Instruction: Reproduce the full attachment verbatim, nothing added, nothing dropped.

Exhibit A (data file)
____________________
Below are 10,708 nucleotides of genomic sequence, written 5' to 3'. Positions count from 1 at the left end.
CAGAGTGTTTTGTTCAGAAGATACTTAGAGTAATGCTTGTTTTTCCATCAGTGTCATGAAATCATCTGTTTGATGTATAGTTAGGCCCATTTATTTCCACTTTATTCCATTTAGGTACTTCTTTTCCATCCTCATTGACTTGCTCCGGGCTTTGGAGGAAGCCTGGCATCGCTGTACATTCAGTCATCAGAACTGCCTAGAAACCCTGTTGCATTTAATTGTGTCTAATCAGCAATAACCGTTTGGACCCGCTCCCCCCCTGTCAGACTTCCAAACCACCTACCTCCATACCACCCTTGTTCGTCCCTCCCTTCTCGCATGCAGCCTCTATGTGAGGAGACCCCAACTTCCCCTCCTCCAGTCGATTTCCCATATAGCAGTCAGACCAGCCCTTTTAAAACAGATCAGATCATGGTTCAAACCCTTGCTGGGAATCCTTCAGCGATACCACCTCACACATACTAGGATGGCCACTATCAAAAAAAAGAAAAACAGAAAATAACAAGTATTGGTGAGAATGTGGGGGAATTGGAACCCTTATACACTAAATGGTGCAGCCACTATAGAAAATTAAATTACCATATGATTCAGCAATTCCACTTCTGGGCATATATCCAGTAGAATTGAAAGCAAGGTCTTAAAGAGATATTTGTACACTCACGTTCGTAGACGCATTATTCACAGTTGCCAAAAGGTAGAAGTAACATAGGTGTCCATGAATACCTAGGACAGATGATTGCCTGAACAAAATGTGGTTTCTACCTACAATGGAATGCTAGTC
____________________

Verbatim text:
Below are 10,708 nucleotides of genomic sequence, written 5' to 3'. Positions count from 1 at the left end.
CAGAGTGTTTTGTTCAGAAGATACTTAGAGTAATGCTTGTTTTTCCATCAGTGTCATGAAATCATCTGTTTGATGTATAGTTAGGCCCATTTATTTCCACTTTATTCCATTTAGGTACTTCTTTTCCATCCTCATTGACTTGCTCCGGGCTTTGGAGGAAGCCTGGCATCGCTGTACATTCAGTCATCAGAACTGCCTAGAAACCCTGTTGCATTTAATTGTGTCTAATCAGCAATAACCGTTTGGACCCGCTCCCCCCCTGTCAGACTTCCAAACCACCTACCTCCATACCACCCTTGTTCGTCCCTCCCTTCTCGCATGCAGCCTCTATGTGAGGAGACCCCAACTTCCCCTCCTCCAGTCGATTTCCCATATAGCAGTCAGACCAGCCCTTTTAAAACAGATCAGATCATGGTTCAAACCCTTGCTGGGAATCCTTCAGCGATACCACCTCACACATACTAGGATGGCCACTATCAAAAAAAAGAAAAACAGAAAATAACAAGTATTGGTGAGAATGTGGGGGAATTGGAACCCTTATACACTAAATGGTGCAGCCACTATAGAAAATTAAATTACCATATGATTCAGCAATTCCACTTCTGGGCATATATCCAGTAGAATTGAAAGCAAGGTCTTAAAGAGATATTTGTACACTCACGTTCGTAGACGCATTATTCACAGTTGCCAAAAGGTAGAAGTAACATAGGTGTCCATGAATACCTAGGACAGATGATTGCCTGAACAAAATGTGGTTTCTACCTACAATGGAATGCTAGTC